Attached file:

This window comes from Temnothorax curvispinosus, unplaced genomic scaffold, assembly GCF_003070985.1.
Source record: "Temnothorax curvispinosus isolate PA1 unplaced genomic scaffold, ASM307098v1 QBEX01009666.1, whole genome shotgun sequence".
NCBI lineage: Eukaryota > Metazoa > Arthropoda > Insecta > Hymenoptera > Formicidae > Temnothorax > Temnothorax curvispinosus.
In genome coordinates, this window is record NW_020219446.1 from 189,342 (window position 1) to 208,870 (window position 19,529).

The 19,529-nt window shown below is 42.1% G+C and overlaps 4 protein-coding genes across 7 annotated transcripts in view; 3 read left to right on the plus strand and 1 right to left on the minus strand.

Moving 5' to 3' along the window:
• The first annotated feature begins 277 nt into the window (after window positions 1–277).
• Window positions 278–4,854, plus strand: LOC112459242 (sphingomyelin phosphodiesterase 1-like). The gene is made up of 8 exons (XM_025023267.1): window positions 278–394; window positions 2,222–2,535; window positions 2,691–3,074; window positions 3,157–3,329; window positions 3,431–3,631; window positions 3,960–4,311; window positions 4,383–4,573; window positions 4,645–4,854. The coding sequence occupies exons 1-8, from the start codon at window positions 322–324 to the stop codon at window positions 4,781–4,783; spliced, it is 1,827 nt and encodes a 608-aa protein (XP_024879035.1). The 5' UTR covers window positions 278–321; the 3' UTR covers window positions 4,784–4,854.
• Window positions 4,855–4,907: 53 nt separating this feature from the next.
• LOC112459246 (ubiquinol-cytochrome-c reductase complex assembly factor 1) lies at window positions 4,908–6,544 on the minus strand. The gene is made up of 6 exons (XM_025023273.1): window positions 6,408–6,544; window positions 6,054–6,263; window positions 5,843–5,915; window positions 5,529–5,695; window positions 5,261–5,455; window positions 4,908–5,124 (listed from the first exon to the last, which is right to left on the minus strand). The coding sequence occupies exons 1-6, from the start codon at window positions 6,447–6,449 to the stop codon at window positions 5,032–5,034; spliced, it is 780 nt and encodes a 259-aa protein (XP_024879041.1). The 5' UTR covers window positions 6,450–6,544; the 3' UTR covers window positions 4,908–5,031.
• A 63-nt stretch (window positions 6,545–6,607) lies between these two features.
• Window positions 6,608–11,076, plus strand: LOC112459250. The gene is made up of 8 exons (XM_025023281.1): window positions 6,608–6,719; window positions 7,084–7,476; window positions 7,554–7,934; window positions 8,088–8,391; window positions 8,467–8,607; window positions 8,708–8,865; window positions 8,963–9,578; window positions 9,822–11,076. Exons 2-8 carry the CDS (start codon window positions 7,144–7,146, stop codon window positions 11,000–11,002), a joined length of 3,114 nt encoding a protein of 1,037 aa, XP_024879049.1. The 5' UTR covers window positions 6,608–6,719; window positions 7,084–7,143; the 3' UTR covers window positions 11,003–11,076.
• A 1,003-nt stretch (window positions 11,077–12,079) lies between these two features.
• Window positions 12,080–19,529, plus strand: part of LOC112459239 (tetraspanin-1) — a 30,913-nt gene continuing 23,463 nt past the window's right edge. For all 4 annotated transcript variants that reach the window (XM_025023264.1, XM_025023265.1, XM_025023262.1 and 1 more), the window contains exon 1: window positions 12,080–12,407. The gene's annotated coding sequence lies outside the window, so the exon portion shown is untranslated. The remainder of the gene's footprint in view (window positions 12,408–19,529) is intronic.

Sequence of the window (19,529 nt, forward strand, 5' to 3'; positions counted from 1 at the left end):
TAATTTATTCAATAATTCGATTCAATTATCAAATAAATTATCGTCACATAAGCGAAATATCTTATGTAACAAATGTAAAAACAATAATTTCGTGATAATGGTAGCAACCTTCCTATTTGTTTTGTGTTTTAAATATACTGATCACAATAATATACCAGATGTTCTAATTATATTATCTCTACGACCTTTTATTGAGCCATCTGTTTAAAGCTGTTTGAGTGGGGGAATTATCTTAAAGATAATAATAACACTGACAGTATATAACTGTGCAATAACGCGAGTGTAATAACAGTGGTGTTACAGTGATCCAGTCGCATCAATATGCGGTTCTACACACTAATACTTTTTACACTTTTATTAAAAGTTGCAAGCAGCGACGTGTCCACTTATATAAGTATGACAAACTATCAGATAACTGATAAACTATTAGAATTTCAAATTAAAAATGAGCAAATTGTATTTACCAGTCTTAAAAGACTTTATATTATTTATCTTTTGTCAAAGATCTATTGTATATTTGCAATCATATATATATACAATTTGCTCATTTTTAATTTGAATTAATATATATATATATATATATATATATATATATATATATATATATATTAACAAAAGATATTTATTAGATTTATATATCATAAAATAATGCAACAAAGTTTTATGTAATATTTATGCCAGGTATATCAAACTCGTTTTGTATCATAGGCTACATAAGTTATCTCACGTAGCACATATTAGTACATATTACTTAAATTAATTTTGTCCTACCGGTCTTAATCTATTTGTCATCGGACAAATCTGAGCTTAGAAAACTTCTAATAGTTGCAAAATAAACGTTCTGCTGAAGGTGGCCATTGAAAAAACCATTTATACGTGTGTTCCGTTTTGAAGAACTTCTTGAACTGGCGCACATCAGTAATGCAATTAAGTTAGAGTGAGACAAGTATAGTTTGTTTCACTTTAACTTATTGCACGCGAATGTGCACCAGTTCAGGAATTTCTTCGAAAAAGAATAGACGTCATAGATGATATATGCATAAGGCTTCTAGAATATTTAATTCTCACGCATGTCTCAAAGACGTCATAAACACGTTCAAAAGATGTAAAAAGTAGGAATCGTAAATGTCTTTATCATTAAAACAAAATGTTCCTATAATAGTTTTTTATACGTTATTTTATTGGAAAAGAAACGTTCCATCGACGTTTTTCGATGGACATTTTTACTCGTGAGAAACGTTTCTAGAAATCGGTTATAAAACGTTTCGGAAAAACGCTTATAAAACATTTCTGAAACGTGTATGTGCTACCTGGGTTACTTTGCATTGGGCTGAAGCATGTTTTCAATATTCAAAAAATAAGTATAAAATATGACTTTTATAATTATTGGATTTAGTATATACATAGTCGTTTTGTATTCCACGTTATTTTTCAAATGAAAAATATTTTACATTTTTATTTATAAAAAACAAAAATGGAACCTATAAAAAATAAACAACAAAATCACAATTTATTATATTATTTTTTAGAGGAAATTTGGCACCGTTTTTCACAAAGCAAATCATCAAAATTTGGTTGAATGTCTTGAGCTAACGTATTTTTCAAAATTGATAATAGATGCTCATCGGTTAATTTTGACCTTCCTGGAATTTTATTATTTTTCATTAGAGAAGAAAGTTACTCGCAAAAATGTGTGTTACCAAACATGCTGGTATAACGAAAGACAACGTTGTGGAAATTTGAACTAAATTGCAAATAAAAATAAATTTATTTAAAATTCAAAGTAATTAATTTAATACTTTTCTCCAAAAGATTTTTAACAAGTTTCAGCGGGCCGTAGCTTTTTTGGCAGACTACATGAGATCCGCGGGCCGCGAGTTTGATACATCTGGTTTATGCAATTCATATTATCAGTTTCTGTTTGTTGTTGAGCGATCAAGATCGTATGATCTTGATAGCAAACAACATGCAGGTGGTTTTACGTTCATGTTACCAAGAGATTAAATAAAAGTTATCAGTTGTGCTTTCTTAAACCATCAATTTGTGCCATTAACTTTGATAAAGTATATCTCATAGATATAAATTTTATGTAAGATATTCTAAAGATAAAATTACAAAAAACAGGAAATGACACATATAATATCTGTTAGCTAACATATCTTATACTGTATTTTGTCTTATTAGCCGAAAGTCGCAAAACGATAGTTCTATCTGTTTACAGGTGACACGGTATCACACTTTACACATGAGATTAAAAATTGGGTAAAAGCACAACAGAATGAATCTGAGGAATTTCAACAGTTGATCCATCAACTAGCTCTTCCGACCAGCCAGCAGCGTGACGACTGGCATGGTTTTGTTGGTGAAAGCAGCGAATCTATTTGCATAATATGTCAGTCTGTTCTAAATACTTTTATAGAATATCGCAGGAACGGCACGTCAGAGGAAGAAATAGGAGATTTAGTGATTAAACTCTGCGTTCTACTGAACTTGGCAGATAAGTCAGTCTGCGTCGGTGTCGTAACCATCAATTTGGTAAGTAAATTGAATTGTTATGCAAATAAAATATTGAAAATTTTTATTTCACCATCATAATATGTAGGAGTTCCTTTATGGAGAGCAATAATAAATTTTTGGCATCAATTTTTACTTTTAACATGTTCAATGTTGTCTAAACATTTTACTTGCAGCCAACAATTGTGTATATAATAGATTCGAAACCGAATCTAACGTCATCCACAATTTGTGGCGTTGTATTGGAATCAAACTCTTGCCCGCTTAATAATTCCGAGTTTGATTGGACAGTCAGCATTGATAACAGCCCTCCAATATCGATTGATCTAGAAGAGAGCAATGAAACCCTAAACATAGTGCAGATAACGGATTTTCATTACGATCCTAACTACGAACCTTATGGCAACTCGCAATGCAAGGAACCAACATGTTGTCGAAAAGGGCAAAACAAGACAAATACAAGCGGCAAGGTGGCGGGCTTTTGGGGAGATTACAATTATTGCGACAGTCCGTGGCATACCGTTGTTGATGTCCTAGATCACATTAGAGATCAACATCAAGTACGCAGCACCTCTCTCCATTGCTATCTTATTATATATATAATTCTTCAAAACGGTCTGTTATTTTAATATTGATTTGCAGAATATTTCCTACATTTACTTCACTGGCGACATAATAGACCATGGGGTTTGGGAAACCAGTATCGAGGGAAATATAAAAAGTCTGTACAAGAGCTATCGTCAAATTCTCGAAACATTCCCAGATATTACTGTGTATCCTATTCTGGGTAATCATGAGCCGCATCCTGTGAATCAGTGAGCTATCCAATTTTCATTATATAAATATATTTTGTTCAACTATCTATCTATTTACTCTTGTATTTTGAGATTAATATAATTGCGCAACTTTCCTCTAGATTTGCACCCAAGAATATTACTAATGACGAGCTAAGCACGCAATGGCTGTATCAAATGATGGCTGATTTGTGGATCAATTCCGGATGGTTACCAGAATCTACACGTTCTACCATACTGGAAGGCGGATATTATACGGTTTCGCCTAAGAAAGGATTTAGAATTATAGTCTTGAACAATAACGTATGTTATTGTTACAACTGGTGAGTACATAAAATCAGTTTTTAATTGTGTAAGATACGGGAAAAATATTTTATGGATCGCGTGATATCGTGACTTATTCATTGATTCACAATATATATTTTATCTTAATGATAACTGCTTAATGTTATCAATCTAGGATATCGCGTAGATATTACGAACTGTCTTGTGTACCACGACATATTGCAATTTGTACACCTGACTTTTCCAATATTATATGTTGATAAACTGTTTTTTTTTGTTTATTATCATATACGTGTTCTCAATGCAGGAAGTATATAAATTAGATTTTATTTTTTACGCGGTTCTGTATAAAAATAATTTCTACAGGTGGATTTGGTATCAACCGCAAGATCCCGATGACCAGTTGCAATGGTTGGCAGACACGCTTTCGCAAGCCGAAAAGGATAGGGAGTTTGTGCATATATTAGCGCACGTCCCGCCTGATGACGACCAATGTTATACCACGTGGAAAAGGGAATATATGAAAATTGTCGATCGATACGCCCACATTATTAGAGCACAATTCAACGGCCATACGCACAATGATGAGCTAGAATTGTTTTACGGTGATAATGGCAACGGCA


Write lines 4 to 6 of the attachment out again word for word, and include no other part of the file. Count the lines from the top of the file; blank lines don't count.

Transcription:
In genome coordinates, this window is record NW_020219446.1 from 189,342 (window position 1) to 208,870 (window position 19,529).

The 19,529-nt window shown below is 42.1% G+C and overlaps 4 protein-coding genes across 7 annotated transcripts in view; 3 read left to right on the plus strand and 1 right to left on the minus strand.

Moving 5' to 3' along the window: